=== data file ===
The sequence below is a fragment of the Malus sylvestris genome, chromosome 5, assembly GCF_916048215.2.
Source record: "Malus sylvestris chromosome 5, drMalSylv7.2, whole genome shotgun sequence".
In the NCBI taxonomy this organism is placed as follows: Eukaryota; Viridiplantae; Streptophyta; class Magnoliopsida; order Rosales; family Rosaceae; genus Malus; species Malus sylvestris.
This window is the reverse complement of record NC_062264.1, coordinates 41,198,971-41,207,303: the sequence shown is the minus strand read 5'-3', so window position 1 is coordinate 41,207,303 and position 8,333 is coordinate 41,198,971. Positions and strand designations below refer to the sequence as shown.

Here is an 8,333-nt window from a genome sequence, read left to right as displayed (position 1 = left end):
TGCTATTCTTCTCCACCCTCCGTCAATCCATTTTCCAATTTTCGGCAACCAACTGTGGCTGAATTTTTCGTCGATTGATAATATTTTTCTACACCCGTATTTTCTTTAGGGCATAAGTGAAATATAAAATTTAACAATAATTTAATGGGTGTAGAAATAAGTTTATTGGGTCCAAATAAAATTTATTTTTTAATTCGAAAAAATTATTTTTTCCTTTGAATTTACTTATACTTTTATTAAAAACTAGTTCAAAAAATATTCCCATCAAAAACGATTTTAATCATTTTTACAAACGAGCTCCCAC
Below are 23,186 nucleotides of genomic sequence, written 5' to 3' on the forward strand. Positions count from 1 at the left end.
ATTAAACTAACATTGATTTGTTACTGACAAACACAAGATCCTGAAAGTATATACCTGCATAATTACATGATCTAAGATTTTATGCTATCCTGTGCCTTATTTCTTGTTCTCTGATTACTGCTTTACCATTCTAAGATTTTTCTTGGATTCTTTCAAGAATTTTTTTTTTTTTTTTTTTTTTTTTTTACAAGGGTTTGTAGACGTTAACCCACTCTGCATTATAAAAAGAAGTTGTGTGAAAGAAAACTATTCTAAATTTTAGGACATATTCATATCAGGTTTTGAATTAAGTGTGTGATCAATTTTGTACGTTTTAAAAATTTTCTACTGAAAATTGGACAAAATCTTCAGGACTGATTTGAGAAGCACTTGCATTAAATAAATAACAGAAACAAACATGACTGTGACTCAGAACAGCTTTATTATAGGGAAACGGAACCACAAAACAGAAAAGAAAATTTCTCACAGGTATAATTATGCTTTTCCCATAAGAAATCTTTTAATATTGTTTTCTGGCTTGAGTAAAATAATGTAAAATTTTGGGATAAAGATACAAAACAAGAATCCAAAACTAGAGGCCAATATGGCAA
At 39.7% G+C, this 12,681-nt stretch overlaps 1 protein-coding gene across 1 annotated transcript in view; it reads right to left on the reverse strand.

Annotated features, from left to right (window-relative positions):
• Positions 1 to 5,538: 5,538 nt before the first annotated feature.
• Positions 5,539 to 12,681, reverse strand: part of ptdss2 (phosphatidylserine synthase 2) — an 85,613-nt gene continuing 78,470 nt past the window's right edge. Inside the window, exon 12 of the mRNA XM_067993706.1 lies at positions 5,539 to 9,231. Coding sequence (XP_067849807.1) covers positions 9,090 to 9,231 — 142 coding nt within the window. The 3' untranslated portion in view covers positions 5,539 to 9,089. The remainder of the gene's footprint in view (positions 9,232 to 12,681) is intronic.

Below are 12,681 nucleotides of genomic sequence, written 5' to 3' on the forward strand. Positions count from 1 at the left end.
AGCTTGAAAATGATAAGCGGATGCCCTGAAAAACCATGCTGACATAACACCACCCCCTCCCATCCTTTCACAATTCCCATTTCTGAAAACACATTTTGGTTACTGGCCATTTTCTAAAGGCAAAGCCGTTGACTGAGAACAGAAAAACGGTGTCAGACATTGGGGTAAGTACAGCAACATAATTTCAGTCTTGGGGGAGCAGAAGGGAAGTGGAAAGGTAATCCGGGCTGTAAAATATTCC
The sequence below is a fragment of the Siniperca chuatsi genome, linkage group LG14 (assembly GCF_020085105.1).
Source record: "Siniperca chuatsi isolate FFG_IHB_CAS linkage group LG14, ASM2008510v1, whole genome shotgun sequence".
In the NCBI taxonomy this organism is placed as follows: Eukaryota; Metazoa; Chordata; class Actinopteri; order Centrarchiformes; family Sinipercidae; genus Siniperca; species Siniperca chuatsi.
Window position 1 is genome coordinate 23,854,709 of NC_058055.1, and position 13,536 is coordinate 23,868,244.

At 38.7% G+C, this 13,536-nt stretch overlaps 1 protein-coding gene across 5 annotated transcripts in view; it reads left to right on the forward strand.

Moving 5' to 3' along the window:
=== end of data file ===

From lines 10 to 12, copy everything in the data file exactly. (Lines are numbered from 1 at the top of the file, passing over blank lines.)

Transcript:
Annotated features, from left to right (window-relative positions):
• Positions 1 to 5,538: 5,538 nt before the first annotated feature.
• Positions 5,539 to 12,681, reverse strand: part of ptdss2 (phosphatidylserine synthase 2) — an 85,613-nt gene continuing 78,470 nt past the window's right edge. Inside the window, exon 12 of the mRNA XM_067993706.1 lies at positions 5,539 to 9,231. Coding sequence (XP_067849807.1) covers positions 9,090 to 9,231 — 142 coding nt within the window. The 3' untranslated portion in view covers positions 5,539 to 9,089. The remainder of the gene's footprint in view (positions 9,232 to 12,681) is intronic.